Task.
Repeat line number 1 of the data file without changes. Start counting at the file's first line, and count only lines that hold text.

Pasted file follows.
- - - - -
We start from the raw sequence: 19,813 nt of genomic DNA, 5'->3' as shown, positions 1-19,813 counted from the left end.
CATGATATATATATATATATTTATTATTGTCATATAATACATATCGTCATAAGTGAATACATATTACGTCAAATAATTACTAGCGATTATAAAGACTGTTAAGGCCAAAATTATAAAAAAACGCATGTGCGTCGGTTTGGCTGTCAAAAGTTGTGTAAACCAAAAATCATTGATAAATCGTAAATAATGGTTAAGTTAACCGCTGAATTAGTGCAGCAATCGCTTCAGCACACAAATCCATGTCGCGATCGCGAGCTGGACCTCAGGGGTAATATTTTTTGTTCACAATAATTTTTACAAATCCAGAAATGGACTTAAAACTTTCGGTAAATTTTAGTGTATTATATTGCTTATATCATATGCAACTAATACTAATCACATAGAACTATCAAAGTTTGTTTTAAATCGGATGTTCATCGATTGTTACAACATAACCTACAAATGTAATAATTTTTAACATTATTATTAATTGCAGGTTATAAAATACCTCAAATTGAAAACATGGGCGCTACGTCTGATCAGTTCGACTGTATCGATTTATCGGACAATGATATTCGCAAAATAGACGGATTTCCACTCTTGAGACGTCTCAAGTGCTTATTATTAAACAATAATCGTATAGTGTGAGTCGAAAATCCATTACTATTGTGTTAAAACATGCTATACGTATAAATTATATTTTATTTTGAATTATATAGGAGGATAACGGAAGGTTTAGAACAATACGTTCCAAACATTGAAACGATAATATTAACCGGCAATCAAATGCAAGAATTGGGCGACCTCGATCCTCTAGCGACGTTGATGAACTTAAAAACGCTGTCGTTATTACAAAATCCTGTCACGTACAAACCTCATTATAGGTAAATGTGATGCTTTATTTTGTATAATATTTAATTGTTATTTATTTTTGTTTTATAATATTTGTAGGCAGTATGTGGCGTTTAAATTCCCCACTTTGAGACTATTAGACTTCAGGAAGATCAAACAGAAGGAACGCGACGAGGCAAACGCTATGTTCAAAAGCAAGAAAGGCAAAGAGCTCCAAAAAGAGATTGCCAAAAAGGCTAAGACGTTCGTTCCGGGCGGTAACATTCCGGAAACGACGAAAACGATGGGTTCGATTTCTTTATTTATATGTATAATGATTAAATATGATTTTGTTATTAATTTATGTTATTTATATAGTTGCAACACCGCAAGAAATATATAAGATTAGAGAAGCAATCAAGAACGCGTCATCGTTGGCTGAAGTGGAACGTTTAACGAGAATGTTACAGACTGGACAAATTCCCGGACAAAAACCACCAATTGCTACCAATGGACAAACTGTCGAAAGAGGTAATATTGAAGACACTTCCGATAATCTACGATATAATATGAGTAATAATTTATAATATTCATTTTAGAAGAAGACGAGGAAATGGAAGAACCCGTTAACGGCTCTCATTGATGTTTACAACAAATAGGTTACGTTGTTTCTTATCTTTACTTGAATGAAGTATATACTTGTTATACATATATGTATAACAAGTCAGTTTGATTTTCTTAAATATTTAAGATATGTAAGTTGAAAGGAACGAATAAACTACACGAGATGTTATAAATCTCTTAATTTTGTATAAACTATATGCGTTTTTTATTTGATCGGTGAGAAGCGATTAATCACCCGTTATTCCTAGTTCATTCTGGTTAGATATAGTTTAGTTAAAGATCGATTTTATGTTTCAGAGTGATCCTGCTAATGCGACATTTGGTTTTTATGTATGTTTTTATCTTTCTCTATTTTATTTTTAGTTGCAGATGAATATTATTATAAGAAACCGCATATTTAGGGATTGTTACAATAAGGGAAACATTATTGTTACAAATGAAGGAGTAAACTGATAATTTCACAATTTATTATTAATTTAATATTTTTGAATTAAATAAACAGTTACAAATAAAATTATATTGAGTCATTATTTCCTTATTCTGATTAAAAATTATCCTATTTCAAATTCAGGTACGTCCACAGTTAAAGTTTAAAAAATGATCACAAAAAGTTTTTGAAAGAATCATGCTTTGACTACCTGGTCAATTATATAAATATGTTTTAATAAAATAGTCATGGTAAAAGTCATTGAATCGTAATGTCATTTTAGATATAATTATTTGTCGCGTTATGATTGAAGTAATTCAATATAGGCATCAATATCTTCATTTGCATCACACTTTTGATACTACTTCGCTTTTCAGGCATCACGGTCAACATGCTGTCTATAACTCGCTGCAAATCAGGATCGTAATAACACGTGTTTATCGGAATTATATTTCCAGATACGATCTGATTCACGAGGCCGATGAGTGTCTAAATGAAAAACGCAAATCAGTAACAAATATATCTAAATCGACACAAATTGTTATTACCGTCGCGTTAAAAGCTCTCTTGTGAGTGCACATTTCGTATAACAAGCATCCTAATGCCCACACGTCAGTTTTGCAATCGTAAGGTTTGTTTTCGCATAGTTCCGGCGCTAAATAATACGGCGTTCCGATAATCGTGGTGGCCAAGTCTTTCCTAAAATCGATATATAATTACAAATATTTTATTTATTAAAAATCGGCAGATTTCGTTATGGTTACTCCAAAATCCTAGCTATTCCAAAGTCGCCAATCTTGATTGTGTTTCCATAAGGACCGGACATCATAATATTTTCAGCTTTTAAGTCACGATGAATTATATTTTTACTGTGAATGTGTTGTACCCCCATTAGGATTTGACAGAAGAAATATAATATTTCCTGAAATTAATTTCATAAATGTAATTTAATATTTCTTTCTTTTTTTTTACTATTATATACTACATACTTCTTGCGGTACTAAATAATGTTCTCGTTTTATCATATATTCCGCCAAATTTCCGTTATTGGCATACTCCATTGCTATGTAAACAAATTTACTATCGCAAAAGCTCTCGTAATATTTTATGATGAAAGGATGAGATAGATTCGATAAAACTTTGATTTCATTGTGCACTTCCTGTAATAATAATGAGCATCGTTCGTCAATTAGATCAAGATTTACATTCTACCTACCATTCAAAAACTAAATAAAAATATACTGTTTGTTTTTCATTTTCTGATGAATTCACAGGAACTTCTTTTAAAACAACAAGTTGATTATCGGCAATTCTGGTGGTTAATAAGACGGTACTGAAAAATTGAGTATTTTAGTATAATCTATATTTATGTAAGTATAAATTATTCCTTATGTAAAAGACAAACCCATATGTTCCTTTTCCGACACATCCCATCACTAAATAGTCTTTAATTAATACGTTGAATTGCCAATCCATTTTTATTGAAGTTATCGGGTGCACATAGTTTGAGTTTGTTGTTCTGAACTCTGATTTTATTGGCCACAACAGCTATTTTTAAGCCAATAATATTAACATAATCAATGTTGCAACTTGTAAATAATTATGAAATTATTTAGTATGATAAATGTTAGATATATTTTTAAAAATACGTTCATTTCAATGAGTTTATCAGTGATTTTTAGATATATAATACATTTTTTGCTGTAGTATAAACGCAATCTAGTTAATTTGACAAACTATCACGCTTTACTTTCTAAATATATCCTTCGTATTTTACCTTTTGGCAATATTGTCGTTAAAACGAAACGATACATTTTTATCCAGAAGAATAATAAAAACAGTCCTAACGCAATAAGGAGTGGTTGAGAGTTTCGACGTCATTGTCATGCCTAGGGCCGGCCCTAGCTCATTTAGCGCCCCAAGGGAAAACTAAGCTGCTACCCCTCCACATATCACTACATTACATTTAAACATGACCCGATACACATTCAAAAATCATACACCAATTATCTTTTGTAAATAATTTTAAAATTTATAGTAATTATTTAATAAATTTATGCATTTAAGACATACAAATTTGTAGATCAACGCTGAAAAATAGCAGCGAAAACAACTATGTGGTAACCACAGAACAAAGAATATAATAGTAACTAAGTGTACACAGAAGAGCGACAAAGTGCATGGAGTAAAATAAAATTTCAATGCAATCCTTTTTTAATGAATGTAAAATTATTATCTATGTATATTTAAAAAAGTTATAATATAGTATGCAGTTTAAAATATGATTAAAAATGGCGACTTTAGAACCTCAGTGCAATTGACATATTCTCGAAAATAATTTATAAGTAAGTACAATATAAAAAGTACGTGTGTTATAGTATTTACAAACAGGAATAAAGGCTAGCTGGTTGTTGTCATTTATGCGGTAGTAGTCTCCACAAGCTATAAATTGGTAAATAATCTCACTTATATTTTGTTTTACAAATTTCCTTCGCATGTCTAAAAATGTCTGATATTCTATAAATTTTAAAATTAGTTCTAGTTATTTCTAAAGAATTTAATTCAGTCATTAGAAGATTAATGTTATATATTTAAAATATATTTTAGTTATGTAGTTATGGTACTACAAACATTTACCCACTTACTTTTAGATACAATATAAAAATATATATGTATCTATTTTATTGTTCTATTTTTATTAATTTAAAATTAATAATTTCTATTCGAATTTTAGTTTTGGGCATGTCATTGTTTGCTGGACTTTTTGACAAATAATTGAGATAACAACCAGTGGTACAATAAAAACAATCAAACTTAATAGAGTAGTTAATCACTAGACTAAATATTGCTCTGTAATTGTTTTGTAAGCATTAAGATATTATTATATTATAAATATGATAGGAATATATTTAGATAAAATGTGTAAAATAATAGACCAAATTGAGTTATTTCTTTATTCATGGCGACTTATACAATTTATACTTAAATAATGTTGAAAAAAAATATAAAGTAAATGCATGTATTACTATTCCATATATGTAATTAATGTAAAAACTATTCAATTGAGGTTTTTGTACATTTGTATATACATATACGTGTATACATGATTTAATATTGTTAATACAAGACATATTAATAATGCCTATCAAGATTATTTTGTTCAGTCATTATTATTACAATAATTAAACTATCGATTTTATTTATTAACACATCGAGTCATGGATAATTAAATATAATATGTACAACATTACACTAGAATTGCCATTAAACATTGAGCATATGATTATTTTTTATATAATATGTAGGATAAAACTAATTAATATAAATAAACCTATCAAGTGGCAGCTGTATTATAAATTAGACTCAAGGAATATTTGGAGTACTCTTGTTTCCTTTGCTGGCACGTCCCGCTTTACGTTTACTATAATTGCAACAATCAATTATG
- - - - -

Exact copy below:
We start from the raw sequence: 19,813 nt of genomic DNA, 5'->3' as shown, positions 1-19,813 counted from the left end.